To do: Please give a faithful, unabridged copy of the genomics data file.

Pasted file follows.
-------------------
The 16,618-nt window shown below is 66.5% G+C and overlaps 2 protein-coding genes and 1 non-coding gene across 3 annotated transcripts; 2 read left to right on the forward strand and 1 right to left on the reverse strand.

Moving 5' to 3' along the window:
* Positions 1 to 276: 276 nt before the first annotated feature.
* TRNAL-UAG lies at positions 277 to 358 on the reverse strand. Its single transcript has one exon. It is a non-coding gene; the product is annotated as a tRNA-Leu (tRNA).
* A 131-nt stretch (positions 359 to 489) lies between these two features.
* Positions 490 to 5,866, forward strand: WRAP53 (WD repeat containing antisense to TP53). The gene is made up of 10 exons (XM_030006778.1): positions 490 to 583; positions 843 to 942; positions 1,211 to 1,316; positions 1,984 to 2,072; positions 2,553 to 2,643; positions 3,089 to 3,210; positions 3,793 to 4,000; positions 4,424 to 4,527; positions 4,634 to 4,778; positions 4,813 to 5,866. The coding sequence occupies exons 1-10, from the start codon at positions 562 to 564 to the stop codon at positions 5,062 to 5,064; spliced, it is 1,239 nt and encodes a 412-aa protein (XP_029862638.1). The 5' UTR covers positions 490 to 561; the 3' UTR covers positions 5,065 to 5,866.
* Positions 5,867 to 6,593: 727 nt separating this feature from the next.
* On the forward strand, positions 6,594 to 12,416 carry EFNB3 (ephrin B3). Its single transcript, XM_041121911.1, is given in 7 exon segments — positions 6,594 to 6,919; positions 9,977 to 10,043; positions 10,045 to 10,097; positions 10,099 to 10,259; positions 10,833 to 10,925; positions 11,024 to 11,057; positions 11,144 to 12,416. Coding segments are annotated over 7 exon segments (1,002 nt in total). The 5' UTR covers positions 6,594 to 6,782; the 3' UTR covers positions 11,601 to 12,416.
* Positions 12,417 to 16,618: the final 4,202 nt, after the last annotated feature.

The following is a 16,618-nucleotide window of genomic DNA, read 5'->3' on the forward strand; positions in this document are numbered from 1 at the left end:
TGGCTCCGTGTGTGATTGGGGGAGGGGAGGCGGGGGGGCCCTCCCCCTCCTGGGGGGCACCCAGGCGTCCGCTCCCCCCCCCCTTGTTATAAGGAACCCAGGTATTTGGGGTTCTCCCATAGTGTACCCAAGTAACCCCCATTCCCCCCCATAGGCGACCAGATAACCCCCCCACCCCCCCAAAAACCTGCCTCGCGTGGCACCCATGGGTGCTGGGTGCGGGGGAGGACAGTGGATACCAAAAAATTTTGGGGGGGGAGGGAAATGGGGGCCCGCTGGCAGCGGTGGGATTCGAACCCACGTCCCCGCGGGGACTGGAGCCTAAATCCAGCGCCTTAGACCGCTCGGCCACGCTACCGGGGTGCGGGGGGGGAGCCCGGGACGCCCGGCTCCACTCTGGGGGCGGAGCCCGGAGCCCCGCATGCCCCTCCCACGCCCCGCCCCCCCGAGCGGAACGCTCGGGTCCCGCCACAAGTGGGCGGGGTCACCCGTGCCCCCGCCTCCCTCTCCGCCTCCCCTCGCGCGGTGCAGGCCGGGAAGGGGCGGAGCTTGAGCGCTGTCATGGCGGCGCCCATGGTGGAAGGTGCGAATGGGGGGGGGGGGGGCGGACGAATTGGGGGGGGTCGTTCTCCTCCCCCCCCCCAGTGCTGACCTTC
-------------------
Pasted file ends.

The 16,618-nt window shown below is 66.5% G+C and overlaps 2 protein-coding genes and 1 non-coding gene across 3 annotated transcripts; 2 read left to right on the forward strand and 1 right to left on the reverse strand.

Moving 5' to 3' along the window:
* Positions 1 to 276: 276 nt before the first annotated feature.
* TRNAL-UAG lies at positions 277 to 358 on the reverse strand. Its single transcript has one exon. It is a non-coding gene; the product is annotated as a tRNA-Leu (tRNA).
* A 131-nt stretch (positions 359 to 489) lies between these two features.
* Positions 490 to 5,866, forward strand: WRAP53 (WD repeat containing antisense to TP53). The gene is made up of 10 exons (XM_030006778.1): positions 490 to 583; positions 843 to 942; positions 1,211 to 1,316; positions 1,984 to 2,072; positions 2,553 to 2,643; positions 3,089 to 3,210; positions 3,793 to 4,000; positions 4,424 to 4,527; positions 4,634 to 4,778; positions 4,813 to 5,866. The coding sequence occupies exons 1-10, from the start codon at positions 562 to 564 to the stop codon at positions 5,062 to 5,064; spliced, it is 1,239 nt and encodes a 412-aa protein (XP_029862638.1). The 5' UTR covers positions 490 to 561; the 3' UTR covers positions 5,065 to 5,866.
* Positions 5,867 to 6,593: 727 nt separating this feature from the next.
* On the forward strand, positions 6,594 to 12,416 carry EFNB3 (ephrin B3). Its single transcript, XM_041121911.1, is given in 7 exon segments — positions 6,594 to 6,919; positions 9,977 to 10,043; positions 10,045 to 10,097; positions 10,099 to 10,259; positions 10,833 to 10,925; positions 11,024 to 11,057; positions 11,144 to 12,416. Coding segments are annotated over 7 exon segments (1,002 nt in total). The 5' UTR covers positions 6,594 to 6,782; the 3' UTR covers positions 11,601 to 12,416.
* Positions 12,417 to 16,618: the final 4,202 nt, after the last annotated feature.

The following is a 16,618-nucleotide window of genomic DNA, read 5'->3' on the forward strand; positions in this document are numbered from 1 at the left end:
TGGCTCCGTGTGTGATTGGGGGAGGGGAGGCGGGGGGGCCCTCCCCCTCCTGGGGGGCACCCAGGCGTCCGCTCCCCCCCCCCTTGTTATAAGGAACCCAGGTATTTGGGGTTCTCCCATAGTGTACCCAAGTAACCCCCATTCCCCCCCATAGGCGACCAGATAACCCCCCCACCCCCCCAAAAACCTGCCTCGCGTGGCACCCATGGGTGCTGGGTGCGGGGGAGGACAGTGGATACCAAAAAATTTTGGGGGGGGAGGGAAATGGGGGCCCGCTGGCAGCGGTGGGATTCGAACCCACGTCCCCGCGGGGACTGGAGCCTAAATCCAGCGCCTTAGACCGCTCGGCCACGCTACCGGGGTGCGGGGGGGGAGCCCGGGACGCCCGGCTCCACTCTGGGGGCGGAGCCCGGAGCCCCGCATGCCCCTCCCACGCCCCGCCCCCCCGAGCGGAACGCTCGGGTCCCGCCACAAGTGGGCGGGGTCACCCGTGCCCCCGCCTCCCTCTCCGCCTCCCCTCGCGCGGTGCAGGCCGGGAAGGGGCGGAGCTTGAGCGCTGTCATGGCGGCGCCCATGGTGGAAGGTGCGAATGGGGGGGGGGGGGGCGGACGAATTGGGGGGGGTCGTTCTCCTCCCCCCCCCCAGTGCTGACCTTC